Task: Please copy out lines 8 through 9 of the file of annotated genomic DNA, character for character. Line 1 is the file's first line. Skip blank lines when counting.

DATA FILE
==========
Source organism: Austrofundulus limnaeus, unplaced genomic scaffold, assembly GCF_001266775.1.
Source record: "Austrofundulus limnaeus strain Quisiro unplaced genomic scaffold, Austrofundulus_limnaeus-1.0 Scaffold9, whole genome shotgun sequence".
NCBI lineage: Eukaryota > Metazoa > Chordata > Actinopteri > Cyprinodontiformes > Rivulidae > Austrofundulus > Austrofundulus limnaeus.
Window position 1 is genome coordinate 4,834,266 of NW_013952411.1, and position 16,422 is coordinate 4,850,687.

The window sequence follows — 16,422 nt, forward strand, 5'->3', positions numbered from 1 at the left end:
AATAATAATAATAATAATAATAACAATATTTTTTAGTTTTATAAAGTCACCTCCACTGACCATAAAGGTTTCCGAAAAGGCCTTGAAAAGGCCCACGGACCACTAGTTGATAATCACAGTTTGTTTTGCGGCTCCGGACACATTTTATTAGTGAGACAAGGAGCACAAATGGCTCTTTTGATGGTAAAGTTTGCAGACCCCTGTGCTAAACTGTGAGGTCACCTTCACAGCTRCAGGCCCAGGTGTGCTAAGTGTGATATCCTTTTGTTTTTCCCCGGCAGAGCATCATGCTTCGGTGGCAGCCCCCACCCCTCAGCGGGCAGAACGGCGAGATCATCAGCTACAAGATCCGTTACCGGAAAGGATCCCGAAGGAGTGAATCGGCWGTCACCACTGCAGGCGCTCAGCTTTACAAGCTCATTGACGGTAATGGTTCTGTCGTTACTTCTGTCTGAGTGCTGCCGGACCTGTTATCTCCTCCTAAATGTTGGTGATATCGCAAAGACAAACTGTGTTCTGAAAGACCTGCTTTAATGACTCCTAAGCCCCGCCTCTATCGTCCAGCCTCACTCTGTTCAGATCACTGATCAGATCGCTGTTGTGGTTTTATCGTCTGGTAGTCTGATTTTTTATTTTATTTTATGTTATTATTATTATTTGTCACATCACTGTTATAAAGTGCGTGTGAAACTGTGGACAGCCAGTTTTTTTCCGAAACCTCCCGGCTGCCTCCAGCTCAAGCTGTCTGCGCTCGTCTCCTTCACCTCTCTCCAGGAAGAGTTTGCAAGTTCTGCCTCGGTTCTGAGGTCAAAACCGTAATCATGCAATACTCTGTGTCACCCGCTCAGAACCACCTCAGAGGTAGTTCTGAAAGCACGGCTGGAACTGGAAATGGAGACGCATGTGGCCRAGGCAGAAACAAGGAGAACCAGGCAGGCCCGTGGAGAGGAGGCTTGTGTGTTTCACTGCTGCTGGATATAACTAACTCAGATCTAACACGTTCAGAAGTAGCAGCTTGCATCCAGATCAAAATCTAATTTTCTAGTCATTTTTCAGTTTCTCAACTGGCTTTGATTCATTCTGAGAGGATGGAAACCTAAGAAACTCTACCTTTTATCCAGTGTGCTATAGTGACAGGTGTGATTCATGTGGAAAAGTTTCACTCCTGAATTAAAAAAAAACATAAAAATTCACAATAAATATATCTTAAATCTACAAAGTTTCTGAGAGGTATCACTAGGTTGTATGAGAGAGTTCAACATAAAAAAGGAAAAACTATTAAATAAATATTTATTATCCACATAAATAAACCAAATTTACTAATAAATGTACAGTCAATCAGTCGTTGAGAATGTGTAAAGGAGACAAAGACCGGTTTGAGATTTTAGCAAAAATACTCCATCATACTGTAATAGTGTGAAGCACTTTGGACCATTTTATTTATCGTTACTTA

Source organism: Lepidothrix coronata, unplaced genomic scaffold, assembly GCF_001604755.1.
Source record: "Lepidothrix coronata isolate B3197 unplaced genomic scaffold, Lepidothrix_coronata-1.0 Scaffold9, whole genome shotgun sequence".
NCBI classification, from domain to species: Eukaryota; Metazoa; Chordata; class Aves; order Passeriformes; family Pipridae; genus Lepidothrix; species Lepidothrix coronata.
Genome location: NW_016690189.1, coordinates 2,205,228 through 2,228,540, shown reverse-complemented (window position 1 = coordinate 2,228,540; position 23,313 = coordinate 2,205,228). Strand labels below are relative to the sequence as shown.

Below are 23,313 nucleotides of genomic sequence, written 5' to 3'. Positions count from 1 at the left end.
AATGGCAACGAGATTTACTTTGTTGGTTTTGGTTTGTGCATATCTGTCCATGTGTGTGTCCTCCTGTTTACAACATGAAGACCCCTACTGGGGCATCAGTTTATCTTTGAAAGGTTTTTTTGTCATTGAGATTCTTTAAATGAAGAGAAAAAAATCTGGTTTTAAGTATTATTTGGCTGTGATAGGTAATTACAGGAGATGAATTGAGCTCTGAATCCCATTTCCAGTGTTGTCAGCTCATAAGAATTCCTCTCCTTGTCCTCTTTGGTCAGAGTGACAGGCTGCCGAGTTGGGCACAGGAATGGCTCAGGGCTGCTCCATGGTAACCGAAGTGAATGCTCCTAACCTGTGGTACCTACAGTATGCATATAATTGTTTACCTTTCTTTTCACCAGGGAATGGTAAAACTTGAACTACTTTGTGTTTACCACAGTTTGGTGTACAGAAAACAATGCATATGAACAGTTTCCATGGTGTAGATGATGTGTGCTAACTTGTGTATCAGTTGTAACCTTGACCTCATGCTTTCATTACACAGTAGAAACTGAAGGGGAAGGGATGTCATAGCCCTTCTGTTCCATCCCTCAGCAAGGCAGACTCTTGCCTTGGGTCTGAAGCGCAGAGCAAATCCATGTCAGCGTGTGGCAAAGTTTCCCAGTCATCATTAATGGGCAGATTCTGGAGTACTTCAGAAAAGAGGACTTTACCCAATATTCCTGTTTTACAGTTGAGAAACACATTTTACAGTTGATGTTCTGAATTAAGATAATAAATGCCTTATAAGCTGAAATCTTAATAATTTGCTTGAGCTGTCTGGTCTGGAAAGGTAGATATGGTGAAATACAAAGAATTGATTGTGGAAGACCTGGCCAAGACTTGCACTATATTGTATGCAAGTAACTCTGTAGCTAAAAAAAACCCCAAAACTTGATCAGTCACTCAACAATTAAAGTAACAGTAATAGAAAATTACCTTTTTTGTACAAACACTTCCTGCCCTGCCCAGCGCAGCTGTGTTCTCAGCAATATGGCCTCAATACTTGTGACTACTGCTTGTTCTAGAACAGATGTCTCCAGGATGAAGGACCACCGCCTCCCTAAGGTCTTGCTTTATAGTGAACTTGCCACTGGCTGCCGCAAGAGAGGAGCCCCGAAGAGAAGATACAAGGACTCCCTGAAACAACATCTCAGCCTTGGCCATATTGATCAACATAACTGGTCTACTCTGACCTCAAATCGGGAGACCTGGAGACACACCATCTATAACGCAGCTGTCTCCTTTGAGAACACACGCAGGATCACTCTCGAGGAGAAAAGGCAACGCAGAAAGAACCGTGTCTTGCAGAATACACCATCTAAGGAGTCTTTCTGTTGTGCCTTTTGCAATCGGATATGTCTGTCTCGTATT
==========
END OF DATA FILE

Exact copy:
Source record: "Lepidothrix coronata isolate B3197 unplaced genomic scaffold, Lepidothrix_coronata-1.0 Scaffold9, whole genome shotgun sequence".
NCBI classification, from domain to species: Eukaryota; Metazoa; Chordata; class Aves; order Passeriformes; family Pipridae; genus Lepidothrix; species Lepidothrix coronata.